February 2022 Issue
Research Highlights
Violins made by instrument makers in northern Italy up to the early 19th century are world-famous for their sound. Violins from that epoch have been thoroughly analysed by modern methods in order to understand — and replicate — their superior acoustic qualities. Specifically, the shapes and sizes of old Italian violins have been studied in detail, which helps to comprehend, to some extent, the original design of these instruments. However, because not all violin-making technical know-how was consistently passed on to apprentices, it is not entirely clear today how exactly the renowned designs of the ‘old’ Italian violin builders were conceived. Now, Eriko Aiba from the University of Electro-Communications and colleagues report that frequency maps derived from the sounds obtained by tapping a violin’s top plate are valuable acoustic characteristics, and suggest that such tapping may have been a key technique used by the famous Italian violin makers from centuries ago.
Small gas sensors are used in many settings for detecting specific gases — for example, recognizing explosive or smelly gases — or for analysing the composition of atmospheric gas. Most gas-sensing methods require a separate sensor for every type of gas. Yet, in light of on-going efforts to miniaturize such devices, a single detector that can sense different gases is highly desirable. One approach towards ‘unified’ sensing relies on spectroscopy: by analysing the absorption frequency spectrum of light passing through a gas mixture, the components of the mixture can in principle be identified. Now, Tetsuo Kan from the University of Electro-Communications and colleagues report the successful application of spectroscopic sensing in a miniaturized setup. The principle behind the sensor is so-called reconstructive spectroscopy, in which a spectrum is not directly measured, but reconstructed by converting other measured quantities. The scientists’ spectrometer reaches a wavelength resolution of 20 nm, and, by way of test, was able to detect ethanol gas.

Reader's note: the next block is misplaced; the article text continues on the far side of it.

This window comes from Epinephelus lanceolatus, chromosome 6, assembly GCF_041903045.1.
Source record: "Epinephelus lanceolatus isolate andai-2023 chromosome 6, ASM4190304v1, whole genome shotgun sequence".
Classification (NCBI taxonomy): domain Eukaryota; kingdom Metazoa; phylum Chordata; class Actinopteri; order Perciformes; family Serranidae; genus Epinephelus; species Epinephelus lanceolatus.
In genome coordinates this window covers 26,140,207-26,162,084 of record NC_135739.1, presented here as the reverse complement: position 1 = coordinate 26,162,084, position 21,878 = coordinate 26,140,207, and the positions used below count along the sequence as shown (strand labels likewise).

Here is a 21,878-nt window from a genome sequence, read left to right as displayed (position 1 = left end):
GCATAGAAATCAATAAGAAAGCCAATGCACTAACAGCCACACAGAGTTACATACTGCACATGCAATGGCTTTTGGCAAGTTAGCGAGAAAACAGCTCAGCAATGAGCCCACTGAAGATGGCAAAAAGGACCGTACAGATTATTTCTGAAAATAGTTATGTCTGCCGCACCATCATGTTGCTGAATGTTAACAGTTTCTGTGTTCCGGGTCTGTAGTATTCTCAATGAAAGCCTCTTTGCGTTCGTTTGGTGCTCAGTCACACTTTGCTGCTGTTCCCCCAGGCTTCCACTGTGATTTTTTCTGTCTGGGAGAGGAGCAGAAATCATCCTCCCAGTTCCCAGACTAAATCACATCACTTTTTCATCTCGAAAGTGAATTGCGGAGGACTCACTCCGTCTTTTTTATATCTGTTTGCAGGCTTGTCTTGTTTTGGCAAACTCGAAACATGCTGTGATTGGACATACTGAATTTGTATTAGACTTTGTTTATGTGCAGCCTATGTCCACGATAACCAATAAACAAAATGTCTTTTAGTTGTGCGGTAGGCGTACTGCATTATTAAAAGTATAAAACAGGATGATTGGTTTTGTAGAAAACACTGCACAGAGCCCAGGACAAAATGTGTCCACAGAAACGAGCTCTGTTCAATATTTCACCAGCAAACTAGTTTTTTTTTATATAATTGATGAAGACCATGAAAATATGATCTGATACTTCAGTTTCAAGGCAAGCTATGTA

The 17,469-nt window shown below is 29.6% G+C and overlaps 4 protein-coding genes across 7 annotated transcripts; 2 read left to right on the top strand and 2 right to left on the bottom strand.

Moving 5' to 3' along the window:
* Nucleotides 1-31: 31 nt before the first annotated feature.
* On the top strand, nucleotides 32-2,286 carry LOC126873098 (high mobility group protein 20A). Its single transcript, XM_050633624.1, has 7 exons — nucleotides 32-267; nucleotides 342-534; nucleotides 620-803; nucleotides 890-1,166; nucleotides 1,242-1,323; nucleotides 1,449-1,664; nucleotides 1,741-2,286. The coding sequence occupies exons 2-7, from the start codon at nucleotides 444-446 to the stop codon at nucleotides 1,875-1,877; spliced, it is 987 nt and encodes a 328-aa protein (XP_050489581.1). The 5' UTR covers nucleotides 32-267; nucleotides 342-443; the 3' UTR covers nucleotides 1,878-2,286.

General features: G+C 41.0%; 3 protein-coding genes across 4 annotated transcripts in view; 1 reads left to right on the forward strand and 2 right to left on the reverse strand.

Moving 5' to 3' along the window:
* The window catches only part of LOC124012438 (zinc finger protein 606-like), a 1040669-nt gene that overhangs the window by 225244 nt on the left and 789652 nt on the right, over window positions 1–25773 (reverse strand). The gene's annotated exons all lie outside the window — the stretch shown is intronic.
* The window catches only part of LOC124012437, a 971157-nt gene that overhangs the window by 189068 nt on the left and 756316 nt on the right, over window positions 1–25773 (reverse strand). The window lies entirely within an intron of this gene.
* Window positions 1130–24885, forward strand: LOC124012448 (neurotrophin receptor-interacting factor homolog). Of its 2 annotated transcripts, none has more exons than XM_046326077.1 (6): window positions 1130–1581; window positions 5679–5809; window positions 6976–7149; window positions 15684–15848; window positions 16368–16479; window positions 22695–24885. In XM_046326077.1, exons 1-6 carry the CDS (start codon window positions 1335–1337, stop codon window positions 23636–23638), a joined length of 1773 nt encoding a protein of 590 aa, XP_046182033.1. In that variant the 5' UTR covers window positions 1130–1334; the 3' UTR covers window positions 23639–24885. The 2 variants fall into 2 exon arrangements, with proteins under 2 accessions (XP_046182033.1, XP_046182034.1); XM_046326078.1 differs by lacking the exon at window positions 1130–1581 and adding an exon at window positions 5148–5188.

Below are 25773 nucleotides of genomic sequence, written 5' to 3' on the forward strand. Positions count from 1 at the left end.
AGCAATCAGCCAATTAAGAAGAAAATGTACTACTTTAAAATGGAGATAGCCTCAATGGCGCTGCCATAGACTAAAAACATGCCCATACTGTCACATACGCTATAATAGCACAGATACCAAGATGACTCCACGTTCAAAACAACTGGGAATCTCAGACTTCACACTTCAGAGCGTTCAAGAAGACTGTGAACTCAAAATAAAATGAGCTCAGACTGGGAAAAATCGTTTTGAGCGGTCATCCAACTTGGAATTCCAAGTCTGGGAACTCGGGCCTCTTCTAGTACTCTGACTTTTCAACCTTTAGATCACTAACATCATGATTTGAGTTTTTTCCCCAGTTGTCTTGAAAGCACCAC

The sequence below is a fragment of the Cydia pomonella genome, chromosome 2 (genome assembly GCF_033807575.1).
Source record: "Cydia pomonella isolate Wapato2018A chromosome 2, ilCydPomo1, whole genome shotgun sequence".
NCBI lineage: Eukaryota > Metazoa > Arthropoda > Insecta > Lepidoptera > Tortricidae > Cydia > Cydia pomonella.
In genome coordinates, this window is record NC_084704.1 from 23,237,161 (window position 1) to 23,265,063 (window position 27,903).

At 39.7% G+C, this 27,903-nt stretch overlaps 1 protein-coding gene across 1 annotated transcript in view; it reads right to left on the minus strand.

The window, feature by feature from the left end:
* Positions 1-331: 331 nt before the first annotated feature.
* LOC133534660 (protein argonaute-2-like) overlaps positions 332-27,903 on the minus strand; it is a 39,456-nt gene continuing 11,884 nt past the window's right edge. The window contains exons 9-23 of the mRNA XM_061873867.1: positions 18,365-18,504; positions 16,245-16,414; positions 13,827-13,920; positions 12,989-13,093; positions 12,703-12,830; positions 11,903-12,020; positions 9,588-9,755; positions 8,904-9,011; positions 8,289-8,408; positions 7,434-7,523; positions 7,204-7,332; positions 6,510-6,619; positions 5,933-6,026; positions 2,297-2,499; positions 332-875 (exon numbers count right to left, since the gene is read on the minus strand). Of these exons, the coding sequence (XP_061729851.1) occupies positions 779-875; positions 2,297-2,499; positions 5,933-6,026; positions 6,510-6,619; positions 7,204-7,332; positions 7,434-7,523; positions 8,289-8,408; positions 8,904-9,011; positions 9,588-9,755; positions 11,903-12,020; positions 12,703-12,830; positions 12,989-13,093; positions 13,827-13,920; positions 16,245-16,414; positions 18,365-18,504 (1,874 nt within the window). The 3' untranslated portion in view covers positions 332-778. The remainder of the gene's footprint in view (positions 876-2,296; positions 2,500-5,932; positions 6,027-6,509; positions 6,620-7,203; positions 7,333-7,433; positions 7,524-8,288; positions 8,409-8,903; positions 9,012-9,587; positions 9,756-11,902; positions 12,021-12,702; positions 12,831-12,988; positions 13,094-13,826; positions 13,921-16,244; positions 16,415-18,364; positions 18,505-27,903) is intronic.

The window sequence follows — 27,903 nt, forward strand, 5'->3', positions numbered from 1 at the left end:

Polar mesospheric clouds (PMCs), also called noctilucent clouds, occur in the upper layer of the Earth’s atmosphere, the so-called mesosphere, at altitudes between 76 km and 85 km. They consist of ice water particles and can typically be observed at high latitudes at night when the lower part of the atmosphere is already in the Earth’s shadow but the upper part is still in the sunlight. Since 2007, PMCs are being studied from space by means of the NASA-operated AIM (Aeronomy of Ice in the Mesosphere) satellite, a low-Earth-orbit satellite launched with the aim to better understand why PMCs form, and what the origin of their variations is. Now, Takuo Tsuda from the University of Electro-Communications and colleagues have looked into the possibility of using data from a geostationary-Earth-orbit (GEO) satellite to detect PMCs. They developed a two-step processing scheme for data recorded by the GEO Himawari-8 satellite operated by the Japan Meteorological agency, and found that results generated in this way can be used for scientific PMC research.
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